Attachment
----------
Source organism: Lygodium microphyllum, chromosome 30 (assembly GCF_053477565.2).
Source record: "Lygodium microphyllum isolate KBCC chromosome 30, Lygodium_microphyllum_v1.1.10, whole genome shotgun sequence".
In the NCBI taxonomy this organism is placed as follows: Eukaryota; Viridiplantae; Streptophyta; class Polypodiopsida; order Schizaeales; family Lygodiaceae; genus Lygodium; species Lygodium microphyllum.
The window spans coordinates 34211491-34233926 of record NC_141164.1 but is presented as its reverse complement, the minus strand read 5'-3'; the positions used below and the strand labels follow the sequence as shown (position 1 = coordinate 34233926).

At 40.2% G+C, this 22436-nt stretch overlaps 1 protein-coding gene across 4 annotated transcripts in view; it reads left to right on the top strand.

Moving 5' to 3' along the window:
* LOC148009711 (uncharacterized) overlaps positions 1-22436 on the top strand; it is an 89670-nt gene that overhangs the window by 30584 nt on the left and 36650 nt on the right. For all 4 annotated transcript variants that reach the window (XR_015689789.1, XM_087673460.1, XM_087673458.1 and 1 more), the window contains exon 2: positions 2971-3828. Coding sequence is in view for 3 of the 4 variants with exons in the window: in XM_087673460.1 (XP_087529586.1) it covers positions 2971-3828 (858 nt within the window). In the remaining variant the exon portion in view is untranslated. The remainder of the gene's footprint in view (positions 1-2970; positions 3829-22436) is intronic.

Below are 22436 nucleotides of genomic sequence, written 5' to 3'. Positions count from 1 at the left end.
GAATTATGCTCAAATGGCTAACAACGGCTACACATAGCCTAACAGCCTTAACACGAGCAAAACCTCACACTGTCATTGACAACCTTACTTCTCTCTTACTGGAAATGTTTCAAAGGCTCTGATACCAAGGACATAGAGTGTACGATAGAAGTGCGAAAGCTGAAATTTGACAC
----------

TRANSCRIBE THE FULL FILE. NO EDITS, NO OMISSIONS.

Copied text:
Source organism: Lygodium microphyllum, chromosome 30 (assembly GCF_053477565.2).
Source record: "Lygodium microphyllum isolate KBCC chromosome 30, Lygodium_microphyllum_v1.1.10, whole genome shotgun sequence".
In the NCBI taxonomy this organism is placed as follows: Eukaryota; Viridiplantae; Streptophyta; class Polypodiopsida; order Schizaeales; family Lygodiaceae; genus Lygodium; species Lygodium microphyllum.
The window spans coordinates 34211491-34233926 of record NC_141164.1 but is presented as its reverse complement, the minus strand read 5'-3'; the positions used below and the strand labels follow the sequence as shown (position 1 = coordinate 34233926).

At 40.2% G+C, this 22436-nt stretch overlaps 1 protein-coding gene across 4 annotated transcripts in view; it reads left to right on the top strand.

Moving 5' to 3' along the window:
* LOC148009711 (uncharacterized) overlaps positions 1-22436 on the top strand; it is an 89670-nt gene that overhangs the window by 30584 nt on the left and 36650 nt on the right. For all 4 annotated transcript variants that reach the window (XR_015689789.1, XM_087673460.1, XM_087673458.1 and 1 more), the window contains exon 2: positions 2971-3828. Coding sequence is in view for 3 of the 4 variants with exons in the window: in XM_087673460.1 (XP_087529586.1) it covers positions 2971-3828 (858 nt within the window). In the remaining variant the exon portion in view is untranslated. The remainder of the gene's footprint in view (positions 1-2970; positions 3829-22436) is intronic.

Below are 22436 nucleotides of genomic sequence, written 5' to 3'. Positions count from 1 at the left end.
GAATTATGCTCAAATGGCTAACAACGGCTACACATAGCCTAACAGCCTTAACACGAGCAAAACCTCACACTGTCATTGACAACCTTACTTCTCTCTTACTGGAAATGTTTCAAAGGCTCTGATACCAAGGACATAGAGTGTACGATAGAAGTGCGAAAGCTGAAATTTGACAC